A Few Facts About the James Madison Congressional Accountability Act
Sep 17, 2013
When Obamacare was passed it included an amendment requiring Members of Congress and their staffs to enter into the federal healthcare exchanges. The logic in that amendment was simple: if the law was good enough—actually, bad enough, but let’s leave that for now—for the American people, it should be good enough for those who voted for it.
But in a blatant display of political favoritism—and direct contradiction with the law—the Obama administration recently announced that the federal government would offer subsidies to Members of Congress and their staffs to help offset the costs associated with entering these exchanges. That is why my colleague Congressman Ron DeSantis (R-FL) and I recently introduced the James Madison Congressional Accountability Act. In the coming months, I will work tirelessly to ensure there are no special sweetheart deals for Washington politicians or their staff.
Below you will find a few facts about H.R. 3076, the James Madison Congressional Accountability Act
- The bill clarifies that members do not have the authority to define "official staff" and can thereby not exempt any of their staff from going into the exchange.
- Under President Obama’s recent exemption discretion is given to individual offices to decide who qualifies as official staff that must enter into the exchanges.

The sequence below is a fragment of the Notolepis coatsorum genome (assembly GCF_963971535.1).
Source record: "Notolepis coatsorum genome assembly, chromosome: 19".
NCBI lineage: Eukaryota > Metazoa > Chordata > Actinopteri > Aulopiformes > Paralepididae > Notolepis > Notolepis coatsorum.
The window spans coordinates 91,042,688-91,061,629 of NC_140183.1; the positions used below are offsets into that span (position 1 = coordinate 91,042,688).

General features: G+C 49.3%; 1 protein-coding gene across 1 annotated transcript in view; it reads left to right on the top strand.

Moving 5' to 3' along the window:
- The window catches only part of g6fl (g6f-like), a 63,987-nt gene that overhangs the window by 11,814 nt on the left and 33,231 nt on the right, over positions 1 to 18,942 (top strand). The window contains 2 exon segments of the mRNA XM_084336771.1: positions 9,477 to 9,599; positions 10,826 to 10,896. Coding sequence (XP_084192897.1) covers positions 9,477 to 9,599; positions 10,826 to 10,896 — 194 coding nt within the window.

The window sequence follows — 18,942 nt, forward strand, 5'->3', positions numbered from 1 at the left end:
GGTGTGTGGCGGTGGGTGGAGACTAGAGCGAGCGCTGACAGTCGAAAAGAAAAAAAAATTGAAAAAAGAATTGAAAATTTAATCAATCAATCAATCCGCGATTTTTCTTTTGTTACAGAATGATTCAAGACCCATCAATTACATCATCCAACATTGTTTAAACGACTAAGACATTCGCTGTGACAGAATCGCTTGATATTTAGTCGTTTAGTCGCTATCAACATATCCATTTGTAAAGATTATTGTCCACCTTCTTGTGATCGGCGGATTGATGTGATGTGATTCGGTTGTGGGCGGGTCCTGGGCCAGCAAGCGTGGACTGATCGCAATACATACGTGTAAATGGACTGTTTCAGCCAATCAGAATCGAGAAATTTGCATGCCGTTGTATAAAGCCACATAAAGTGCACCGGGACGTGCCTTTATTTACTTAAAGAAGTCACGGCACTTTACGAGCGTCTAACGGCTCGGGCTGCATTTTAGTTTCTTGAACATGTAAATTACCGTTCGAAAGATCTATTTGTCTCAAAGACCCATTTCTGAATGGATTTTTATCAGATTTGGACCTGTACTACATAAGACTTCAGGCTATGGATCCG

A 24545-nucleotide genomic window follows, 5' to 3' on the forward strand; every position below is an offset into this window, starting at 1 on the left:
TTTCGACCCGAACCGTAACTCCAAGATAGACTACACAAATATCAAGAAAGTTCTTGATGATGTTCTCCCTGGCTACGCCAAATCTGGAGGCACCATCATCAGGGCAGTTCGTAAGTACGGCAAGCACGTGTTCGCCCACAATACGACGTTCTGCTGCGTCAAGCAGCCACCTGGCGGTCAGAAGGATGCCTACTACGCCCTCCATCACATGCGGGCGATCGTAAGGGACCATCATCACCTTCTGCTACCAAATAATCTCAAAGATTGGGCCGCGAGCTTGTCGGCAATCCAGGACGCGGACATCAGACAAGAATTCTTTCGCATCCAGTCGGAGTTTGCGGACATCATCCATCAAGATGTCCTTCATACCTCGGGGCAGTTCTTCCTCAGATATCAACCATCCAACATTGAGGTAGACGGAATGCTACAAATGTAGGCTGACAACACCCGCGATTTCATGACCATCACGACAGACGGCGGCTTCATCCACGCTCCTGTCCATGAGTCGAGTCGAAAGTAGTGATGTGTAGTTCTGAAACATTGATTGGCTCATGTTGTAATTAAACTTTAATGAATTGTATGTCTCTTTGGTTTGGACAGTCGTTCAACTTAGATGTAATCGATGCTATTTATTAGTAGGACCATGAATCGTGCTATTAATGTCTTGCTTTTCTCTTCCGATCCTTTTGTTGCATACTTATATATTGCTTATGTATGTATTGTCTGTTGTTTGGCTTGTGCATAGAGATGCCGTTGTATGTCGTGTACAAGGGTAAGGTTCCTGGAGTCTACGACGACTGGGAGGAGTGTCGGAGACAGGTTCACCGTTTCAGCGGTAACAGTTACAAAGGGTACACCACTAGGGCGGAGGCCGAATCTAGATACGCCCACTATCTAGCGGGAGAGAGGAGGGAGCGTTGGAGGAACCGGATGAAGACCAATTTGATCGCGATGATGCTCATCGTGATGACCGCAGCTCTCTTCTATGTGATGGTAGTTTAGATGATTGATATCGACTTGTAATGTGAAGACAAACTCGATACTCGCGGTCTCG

- The bill requires all Members of Congress, all Congressional staff, the President, Vice-President, and all political appointees within their administration to purchase their health insurance on the Obamacare.
- The President, Vice-President, and all political appointees within their administration are not currently required to enter the federal exchanges.
- The bill also says that Members of Congress, all Congressional staff, the President, Vice-President, and all political appointees within their administration will receive the same amount of financial support from tax credits or subsidies as any American would outside of Washington.
- The bill prohibits Members, political appointees, President and Vice President from receiving tax-payer funded contributions in the form of subsidies, tax credits, or employer contribution to purchase insurance on the exchange- as in most of these cases they earn well above the maximum income ($43,000 individual/$92,000 family) and would otherwise be ineligible for subsidies or tax credits as defined in the statute.